Brooklyn-based mentoring program for at-risk youth ends due to budget cuts

The community-based Next STEPS aimed to promote education, employment, health services, family engagement and civic participation.

Youth from the Next STEPS program.

Youth from the Next STEPS program. (Image courtesy of Next STEPS)

New York City budget cuts last month abruptly ended the Next STEPS program, a community based effort that provided mentoring services and workshops for at-risk youth aged 16 to 24 in Brownsville, Brooklyn. 

Next STEPS - short for Striving Toward Engagement and Peaceful Solutions - had aimed to promote education, employment, health services, family engagement and civic participation. Participants engaged in one-on-one mentoring, open group discussions, resume/job interviewing workshops as well as field trips, film screenings, sports activities and more. Next STEPS aimed to help young adults build stronger and safer communities by working with and fostering positive change in their decision making and behavior while expanding opportunities to allow them to move out of the criminal and juvenile justice systems. “It gives youth something to do and a feeling of being part of something with someone that cares while giving them access to free meals and stipends,” said Luis James, program coordinator at RiseBoro Community Partnerships, the organization which ran the Next STEPS program.

Each program had a lead mentor program coordinator and two to three part time members who are all qualified as credible mentors, meaning they were members of the community or people who have had interaction with or experience with the criminal-legal system. The program followed an interactive journaling curriculum and essentially went through a series of social emotional learning topics that were developed and targeted for the youth members through a trauma lens. “We offer mentorship with the goal of diverting young people from criminal legal involvement,” Joscelyn Pruitt, vice president of empowerment at RiseBoro Community Partnerships, told New York Nonprofit Media.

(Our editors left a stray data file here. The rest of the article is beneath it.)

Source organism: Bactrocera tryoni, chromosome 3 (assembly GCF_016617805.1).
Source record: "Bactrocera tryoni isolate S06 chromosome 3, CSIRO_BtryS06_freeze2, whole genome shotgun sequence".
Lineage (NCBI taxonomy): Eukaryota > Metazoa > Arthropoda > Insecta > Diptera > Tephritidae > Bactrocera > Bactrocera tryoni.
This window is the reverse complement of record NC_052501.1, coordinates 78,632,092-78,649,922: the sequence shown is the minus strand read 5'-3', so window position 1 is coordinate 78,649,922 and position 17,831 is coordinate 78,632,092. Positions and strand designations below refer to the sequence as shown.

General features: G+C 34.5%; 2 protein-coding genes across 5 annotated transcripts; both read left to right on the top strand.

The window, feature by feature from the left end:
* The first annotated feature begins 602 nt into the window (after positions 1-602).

The abrupt closure of the program was perceived by some as short sighted. “I didn’t even receive information on why,” said James. “I received information that it was being cut short on a Thursday and it was done next Friday. They didn’t even give us any time to prepare really.” 

The Department of Probation determined that Next STEPS did not have a high enough impact as far as the number of participants served for the amount of money that it was costing. The program also did not capture enough data or outcome metrics around job training, education, credential attainment and other outcomes that would support the positive impact of the work.

However, “we were never asked to officially gather other types of data. A lot of our anecdotal and qualitative data is captured in the monthly reports that we submit to the (department), but certainly the impact of the program is reverberating,” Pruitt told NYN. “Yes, we work with a small number of people but if you think about how much it costs to detain and imprison somebody in New York state, the program pays for itself and we’re able to keep people away from jail and prison.”

Program Coordinator Luis James expressed confusion and indignation when asked about the closure. “We’re fighting. We try to go to as many city council meetings and city hall speeches to reach out to the mayor and try to reach out to the (department) and see what’s going on. And it’s all the same thing, they’re just saying that they don’t see the data that shows that the program is providing any help. I don’t understand what they’re looking for to show that because if you come to the community, the kids that want help are getting help. I don’t know what they’re looking for.” he told NYN. Additionally, Next STEPS doesn’t just work with the young people in the program, they also work with their families and other people in the community regardless of if they are specifically enrolled in the program. For the amount of money that it required, Pruitt emphasized that Next STEPS was not an expensive program, but it has had long lasting impacts on a large group of people.